Placerville’s dummy is part of our legacy

By December 12, 2011

It’s encouraging to see tourists once again snapping photos of the dummy currently dangling in front of the former Hangman’s Tree Bar on Main Street in Placerville. Just prior to the Christmas parade, one couple was spotted peeking through the chain link fence trying to read the inscription on the historical plaque attached to the front of the now derelict building.

Someone moved the fence back, closer to the building, allowing pedestrians access to the sidewalk along Main Street. Since when did the city decide it was safe enough to navigate this close to the buildings located at 301 and 305 Main St.? Obviously the staircase leading to the second floor still works because some unknown person climbed it recently to drop the “Hangtown Dummy” outside the second story window. Did painting a new sign out front magically restore the integrity of the structure?

Now that the sidewalk is presumed safe why not remove the barriers on the street to allow people access to the three parking spaces left vacant for more than a year? Is the city more concerned about protecting vehicles from potential falling debris than pedestrians? If the building is deemed safe enough to walk near then why not remove the fence completely surrounding it?

And please, while you’re at it, take down the plywood art (I think that’s what it is) attached to the fence. Not to be disrespectful to the fourth-graders responsible for this “artistic” public display but it really doesn’t serve the intended purpose of hiding what’s behind the fence.

The saga of the Hangman’s Tree Bar and the Herrick Building continues. The owner doesn’t have enough cash to restore the building and he refuses to pay for a $100,000 environmental impact study (or is it a bribe?) before demolition becomes another option. Who could blame him for doing nothing? Maybe he could get some advice on moving this process forward from another property owner currently serving on the City Council. Then again … we’d like to see the renovation work accomplished legally.

For more than two years Placerville has been held hostage to a bad situation. The building’s owner and the city have been playing hot potato while downtown Placerville lives with this eyesore.

Poking at the fringe of the debate are those in the community who believe the buildings are worth saving. Threats of legal action have tied the city in knots. Preserving buildings erected with no real historical legacy is hard to understand. It’s not the building that matters but the site the building sits on that’s important — thus the reason for the effigy dangling from the noose.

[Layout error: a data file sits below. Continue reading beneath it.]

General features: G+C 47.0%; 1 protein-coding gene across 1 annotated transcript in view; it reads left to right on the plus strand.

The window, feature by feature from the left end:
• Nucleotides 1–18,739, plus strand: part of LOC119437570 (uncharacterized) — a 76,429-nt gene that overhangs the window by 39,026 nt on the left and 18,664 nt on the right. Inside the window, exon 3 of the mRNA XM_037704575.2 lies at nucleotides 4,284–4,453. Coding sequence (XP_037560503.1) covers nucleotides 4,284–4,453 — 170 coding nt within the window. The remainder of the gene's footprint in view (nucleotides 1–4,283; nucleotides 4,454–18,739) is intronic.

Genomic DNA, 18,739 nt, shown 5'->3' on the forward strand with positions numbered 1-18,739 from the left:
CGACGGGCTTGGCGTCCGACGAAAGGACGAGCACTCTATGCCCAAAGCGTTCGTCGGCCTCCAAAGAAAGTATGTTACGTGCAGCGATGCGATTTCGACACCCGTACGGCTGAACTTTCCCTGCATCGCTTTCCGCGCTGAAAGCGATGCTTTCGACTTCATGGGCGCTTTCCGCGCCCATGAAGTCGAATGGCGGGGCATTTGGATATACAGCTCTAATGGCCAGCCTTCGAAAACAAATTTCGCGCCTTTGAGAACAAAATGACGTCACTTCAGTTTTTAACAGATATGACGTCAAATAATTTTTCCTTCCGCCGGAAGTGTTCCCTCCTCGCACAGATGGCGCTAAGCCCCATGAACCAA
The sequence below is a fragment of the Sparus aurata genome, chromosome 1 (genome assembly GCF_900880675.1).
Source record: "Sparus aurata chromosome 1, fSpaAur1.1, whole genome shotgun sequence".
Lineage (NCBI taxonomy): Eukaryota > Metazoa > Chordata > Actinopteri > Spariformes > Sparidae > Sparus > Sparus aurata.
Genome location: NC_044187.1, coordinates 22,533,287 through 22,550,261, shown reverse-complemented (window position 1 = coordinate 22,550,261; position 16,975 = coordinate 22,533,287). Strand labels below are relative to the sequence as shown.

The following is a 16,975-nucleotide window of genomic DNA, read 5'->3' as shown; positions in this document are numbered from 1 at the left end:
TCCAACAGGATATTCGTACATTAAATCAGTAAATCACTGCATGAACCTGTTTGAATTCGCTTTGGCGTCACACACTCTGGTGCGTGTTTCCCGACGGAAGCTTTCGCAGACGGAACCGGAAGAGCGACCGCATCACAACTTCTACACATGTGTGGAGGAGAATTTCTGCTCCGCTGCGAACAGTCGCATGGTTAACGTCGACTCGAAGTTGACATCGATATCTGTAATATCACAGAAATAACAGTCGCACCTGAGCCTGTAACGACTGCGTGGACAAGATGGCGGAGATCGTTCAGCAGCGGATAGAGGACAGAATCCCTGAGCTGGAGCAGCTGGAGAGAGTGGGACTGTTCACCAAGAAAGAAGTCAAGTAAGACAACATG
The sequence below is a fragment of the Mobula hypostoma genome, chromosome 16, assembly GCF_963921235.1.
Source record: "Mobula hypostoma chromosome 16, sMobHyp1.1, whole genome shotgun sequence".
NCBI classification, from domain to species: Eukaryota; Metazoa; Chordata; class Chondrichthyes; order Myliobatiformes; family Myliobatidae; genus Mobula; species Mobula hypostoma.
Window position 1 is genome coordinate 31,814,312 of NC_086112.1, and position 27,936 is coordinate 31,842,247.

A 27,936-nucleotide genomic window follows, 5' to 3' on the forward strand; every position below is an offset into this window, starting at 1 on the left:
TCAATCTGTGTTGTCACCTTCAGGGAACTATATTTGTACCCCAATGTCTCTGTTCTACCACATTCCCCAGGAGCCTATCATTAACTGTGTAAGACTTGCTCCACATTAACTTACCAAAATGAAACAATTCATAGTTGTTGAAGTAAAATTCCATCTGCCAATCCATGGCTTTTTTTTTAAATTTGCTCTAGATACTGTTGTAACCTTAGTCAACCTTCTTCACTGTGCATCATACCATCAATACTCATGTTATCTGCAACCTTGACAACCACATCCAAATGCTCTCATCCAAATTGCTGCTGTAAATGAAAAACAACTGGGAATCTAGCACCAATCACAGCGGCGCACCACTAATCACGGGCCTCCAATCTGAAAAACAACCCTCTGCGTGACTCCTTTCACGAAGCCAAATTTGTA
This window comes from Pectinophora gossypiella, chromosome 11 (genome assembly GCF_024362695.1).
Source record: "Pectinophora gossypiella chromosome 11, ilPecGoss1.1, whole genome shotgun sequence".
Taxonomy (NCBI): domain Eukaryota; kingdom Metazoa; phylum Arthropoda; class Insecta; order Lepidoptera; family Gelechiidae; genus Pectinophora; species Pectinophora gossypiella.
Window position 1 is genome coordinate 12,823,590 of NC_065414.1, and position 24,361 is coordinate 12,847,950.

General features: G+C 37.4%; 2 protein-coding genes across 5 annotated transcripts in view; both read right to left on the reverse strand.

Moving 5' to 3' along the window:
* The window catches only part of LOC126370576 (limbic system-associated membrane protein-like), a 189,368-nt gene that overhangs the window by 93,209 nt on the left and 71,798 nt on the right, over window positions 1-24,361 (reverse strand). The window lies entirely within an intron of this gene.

The building’s owner hopes the dummy raises more awareness to his historical property where Placerville’s former namesake originated. So what if the dummy hangs from a wooden post and not the oak tree some believe still lies under the floorboards of the bar.

To some the sight of a dummy swinging at the end of a rope is distasteful. Let’s get real, folks. It’s a white guy wearing old cowboy boots. More than anything, it’s becoming the topic of conversation everywhere. It’s sure to draw curiosity seekers to downtown.

Old Hangtown is famous for meting out frontier justice. Those were rough, tough days of hard labor, gold mining and harvesting lumber. We hanged people here. But we can’t claim bragging rights for the last public hanging in California. That honor goes to the city of Napa in 1891. And the town is still drunk on wine because of their remorse.

Closer to home 92 men were hanged behind the stone walls of Folsom State Prison. Today, the state’s oldest prison is just one more popular tourist destination in the city of Folsom. Johnny Cash’s legendary prison concert didn’t hurt the city’s image either.

So let’s take advantage of our unique history and use it to lure visitors to our quaint city. We have the Gold Bug Mine. We have an old Belltower. And now we have a dummy hanging from a noose.

Now if we could just get rid of the fence and address the condition of the building it swings from.

Richard Esposito is publisher of Village Life. He can be reached at [email protected].

Richard Esposito

Discussion | 1 comment

  • RobDecember 13, 2011 - 8:40 am

    Folsom State Prison (1880) is not the oldest, San Quentin is by 28 years (1852).



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